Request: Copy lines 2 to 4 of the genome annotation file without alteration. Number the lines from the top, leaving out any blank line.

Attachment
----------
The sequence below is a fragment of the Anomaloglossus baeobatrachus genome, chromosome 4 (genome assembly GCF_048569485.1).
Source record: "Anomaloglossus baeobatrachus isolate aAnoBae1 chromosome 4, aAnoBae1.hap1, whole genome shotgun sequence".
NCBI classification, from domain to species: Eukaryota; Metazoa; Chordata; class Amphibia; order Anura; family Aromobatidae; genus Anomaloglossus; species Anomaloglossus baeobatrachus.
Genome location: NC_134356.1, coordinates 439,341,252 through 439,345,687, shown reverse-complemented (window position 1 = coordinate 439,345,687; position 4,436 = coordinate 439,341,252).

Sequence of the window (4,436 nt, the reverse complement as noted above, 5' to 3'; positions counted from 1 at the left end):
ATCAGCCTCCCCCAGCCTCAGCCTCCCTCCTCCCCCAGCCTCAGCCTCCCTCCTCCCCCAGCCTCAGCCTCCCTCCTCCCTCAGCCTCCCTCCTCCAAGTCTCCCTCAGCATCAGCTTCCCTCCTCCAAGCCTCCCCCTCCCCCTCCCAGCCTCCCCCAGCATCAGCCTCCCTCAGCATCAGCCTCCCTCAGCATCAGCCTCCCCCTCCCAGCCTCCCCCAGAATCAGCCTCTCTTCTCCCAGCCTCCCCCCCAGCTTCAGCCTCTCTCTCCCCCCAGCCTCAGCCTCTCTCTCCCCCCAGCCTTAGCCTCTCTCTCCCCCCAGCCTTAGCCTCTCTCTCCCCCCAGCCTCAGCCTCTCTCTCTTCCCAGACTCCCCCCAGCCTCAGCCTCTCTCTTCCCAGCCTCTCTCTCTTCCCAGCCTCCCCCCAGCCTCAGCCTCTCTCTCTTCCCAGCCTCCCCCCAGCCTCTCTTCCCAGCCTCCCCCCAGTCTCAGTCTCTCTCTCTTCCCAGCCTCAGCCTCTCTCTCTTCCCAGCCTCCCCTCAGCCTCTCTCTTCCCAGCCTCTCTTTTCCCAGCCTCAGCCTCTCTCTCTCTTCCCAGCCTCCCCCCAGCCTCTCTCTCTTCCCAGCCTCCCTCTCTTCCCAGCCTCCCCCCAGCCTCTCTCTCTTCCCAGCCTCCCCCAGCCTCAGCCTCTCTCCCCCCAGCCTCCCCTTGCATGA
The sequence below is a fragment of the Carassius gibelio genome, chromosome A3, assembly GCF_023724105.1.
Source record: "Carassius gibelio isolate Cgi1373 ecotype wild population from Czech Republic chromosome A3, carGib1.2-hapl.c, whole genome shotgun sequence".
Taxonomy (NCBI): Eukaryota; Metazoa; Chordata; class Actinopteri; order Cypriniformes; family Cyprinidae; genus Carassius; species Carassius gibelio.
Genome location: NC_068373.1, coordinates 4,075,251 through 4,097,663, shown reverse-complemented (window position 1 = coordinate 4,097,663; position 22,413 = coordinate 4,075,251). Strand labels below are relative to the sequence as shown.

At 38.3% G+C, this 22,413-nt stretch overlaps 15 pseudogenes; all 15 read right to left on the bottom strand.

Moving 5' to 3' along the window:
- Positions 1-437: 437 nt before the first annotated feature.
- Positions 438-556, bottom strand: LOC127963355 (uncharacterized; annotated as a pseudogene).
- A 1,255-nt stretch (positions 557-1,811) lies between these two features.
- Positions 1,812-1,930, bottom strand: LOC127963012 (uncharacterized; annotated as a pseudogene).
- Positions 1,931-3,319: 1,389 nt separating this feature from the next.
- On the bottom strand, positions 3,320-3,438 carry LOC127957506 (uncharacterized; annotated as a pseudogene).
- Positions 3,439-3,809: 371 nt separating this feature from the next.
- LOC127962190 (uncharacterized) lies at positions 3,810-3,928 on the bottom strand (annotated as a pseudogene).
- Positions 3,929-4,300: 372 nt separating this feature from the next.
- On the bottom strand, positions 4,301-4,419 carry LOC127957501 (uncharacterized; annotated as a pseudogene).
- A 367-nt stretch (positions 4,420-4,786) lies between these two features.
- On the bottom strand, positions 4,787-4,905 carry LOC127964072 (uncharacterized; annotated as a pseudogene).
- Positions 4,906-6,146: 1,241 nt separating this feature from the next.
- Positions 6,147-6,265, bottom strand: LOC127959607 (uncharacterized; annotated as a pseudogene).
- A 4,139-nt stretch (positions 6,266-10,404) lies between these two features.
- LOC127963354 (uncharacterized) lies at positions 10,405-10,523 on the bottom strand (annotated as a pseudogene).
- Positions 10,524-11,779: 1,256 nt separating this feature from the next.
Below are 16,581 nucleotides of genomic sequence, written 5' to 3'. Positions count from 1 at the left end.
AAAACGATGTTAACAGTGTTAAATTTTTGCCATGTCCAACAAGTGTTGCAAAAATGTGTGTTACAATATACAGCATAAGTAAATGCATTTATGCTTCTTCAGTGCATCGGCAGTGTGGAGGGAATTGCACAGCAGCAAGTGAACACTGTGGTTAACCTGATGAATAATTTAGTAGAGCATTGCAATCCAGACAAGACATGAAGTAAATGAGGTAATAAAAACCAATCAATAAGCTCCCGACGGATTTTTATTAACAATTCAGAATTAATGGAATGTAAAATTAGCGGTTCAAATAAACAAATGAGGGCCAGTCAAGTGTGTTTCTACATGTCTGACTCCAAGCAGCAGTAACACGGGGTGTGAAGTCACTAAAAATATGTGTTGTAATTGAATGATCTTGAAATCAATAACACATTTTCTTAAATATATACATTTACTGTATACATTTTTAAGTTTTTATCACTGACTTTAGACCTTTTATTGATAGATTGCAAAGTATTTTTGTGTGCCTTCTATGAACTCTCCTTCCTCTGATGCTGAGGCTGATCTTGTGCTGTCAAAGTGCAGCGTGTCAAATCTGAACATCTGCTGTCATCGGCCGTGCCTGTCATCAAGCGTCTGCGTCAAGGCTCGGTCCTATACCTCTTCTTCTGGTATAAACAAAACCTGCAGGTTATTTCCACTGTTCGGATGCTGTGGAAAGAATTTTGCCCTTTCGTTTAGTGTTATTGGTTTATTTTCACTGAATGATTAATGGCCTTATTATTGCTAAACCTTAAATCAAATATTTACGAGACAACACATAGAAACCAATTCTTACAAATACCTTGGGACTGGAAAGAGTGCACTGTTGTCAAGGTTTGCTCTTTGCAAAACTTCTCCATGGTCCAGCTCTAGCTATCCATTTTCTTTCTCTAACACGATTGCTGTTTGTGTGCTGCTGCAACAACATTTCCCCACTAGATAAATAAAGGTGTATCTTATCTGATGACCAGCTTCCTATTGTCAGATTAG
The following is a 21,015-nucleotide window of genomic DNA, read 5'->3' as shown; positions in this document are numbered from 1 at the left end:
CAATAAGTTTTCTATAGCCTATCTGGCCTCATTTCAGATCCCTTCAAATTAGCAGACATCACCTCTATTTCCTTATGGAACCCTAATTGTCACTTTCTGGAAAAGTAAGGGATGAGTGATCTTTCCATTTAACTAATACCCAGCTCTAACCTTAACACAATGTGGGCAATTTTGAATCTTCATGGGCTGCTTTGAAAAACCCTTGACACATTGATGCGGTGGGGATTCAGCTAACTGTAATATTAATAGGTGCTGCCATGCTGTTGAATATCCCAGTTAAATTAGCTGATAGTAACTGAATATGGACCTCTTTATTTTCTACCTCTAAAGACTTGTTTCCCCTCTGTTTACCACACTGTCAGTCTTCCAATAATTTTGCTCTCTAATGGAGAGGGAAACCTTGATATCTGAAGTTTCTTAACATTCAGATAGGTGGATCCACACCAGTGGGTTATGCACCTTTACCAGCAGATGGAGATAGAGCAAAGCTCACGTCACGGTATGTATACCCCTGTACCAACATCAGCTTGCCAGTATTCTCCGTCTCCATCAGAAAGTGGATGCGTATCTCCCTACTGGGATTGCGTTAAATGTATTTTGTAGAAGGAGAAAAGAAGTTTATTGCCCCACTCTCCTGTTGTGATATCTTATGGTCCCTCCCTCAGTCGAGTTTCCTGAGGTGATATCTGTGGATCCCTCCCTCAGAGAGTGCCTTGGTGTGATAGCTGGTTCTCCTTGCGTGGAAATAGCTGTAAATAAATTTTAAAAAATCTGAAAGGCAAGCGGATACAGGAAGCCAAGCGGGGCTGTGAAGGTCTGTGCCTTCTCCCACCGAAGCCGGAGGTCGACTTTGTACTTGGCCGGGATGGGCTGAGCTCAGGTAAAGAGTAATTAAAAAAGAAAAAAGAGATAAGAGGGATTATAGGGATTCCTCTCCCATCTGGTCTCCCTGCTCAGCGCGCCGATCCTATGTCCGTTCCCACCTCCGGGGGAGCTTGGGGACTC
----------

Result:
Source record: "Anomaloglossus baeobatrachus isolate aAnoBae1 chromosome 4, aAnoBae1.hap1, whole genome shotgun sequence".
NCBI classification, from domain to species: Eukaryota; Metazoa; Chordata; class Amphibia; order Anura; family Aromobatidae; genus Anomaloglossus; species Anomaloglossus baeobatrachus.
Genome location: NC_134356.1, coordinates 439,341,252 through 439,345,687, shown reverse-complemented (window position 1 = coordinate 439,345,687; position 4,436 = coordinate 439,341,252).